Once you begin wearing your compression garments, you will get immediate relief from your condition. It is important to note that it will take several days of use to notice a substantial reduction in swelling. It would be best to wear your compression garment first thing in the morning because your lower extremities are the least swollen at this time. It may take about six weeks for visible improvement in vein appearance.

Compression Hose Therapy Risks

Compression therapy problems are not severe. They include:

  • Skin irritation due to sensitivity to certain fabrics or the compression itself
  • Discomfort or pain may occur from the squeezing of the compression sock
  • Swelling of the toes or lower foot where compression is lower
  • Fungal or bacterial infection due to sweating into the compression garments

Though rare, severe side effects, such as nerve damage, soft tissue damage, and superficial thromboembolism (a blood clot in the superficial veins under the skin), may occur.

Benefits of Compression Hose Therapy

Not only is compression hose therapy beneficial for the medical conditions mentioned above, but it can also improve the quality of in some circumstances, such as:

Improved Blood Circulation During Long or Frequent Flights
Frequent flyers sit down for long hours and end up experiencing aches and pains due to poor circulation. Long sitting hours can pose health risks for your legs and overall well-being. Compression garments can help provide circulation in your legs and prevent blood clots and deep vein thrombosis while sitting for long flights.

Improved Athletic Performance and Recovery
Professional athletes help enhance athletic performance, promote muscle recovery, and reduce muscle soreness post-workout. They help increase oxygen to our muscles by moving your blood through the muscles. They also provide extra support and minimize your risk of muscle strain which can result in an injury. Every day people also use compression garments in their regular workouts.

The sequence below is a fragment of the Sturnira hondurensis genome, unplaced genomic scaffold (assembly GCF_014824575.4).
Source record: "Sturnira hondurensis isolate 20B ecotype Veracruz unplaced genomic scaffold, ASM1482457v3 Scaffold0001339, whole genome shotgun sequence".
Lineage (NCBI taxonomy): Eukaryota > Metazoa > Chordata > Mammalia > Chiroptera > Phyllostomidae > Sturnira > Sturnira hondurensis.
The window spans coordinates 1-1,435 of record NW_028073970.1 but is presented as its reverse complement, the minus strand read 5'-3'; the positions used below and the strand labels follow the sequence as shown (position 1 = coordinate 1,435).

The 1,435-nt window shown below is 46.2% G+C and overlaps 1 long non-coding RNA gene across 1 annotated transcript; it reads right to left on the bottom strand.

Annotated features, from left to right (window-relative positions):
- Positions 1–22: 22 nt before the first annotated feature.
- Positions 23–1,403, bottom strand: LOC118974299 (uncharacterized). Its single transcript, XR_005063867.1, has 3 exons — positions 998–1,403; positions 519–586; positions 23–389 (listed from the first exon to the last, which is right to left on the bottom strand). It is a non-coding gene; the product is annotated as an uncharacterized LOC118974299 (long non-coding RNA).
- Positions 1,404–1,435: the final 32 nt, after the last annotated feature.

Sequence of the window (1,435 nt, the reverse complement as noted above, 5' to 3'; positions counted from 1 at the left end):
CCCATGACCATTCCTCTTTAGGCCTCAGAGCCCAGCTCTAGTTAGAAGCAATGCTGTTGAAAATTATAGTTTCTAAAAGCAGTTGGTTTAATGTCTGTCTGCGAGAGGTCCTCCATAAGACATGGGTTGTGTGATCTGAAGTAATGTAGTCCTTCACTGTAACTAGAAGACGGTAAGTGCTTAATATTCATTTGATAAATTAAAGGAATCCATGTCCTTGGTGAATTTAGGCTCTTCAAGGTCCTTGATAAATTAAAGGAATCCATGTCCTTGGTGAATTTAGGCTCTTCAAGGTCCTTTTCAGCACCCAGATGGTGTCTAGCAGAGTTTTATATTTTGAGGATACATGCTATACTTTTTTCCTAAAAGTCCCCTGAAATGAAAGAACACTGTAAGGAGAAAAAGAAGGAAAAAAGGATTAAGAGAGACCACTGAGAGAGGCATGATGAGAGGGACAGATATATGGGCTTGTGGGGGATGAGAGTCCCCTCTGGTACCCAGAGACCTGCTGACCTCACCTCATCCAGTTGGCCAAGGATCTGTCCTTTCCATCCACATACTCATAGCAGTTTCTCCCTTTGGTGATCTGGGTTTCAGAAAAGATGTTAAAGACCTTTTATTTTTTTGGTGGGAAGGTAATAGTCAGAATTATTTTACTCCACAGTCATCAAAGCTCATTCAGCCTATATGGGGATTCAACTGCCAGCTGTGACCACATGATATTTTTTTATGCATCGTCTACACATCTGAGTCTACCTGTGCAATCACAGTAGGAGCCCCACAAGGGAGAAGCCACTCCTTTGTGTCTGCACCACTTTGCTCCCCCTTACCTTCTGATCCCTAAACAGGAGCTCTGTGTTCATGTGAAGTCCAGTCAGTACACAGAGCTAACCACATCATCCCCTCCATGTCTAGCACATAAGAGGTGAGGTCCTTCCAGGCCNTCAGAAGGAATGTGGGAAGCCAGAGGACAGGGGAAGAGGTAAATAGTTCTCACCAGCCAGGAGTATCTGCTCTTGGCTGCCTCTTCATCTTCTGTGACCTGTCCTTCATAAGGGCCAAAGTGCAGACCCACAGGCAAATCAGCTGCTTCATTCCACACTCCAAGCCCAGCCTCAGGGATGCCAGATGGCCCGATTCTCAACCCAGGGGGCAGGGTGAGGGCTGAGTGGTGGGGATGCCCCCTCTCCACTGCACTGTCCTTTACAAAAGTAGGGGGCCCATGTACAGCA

Blood Flow During Pregnancy and A Healthy Posture
In the later months of pregnancy, compression therapy can be highly beneficial for expectant women. Pregnancy adds weight, resulting in poor posture, circulation, and back pain. Pregnant women can use compression garments to help improve posture and promote blood circulation.

Careers That Involve Long Standing Hours
People with careers that require them to stand for long durations have difficulty keeping their legs and feet healthy. They are prone to swollen legs. If you spend a great deal of time standing or sitting, compression socks can help improve circulation in your legs.

Pain Relief
Compression garments help relieve pain and discomfort. When muscles are compressed, blood is forced back toward your heart, making you feel lighter.

Reduces cellulite appearance
There is no known cause for cellulite. Scientists think that blood circulation plays a part in it. Compression garments have been shown to reduce and prevent cellulite formation.

Improves body awareness
According to studies, people using compression therapy feel more tuned to their bodies. This is achieved when compression garments pressure your skin and activate receptors that signal your brain where and what your legs, feet, and hands are doing.

Increases oxygen in your muscles
According to studies, compression garments help improve the amount of oxygen in muscles and heal soreness.

Get in Touch

At Alabama Vein & Restoration Medspa, we want you to look and feel your best. We offer compression garments suited for your unique needs to mitigate the risk of more serious medical conditions and improve your quality of life. Contact us today for more information on compression hose therapy.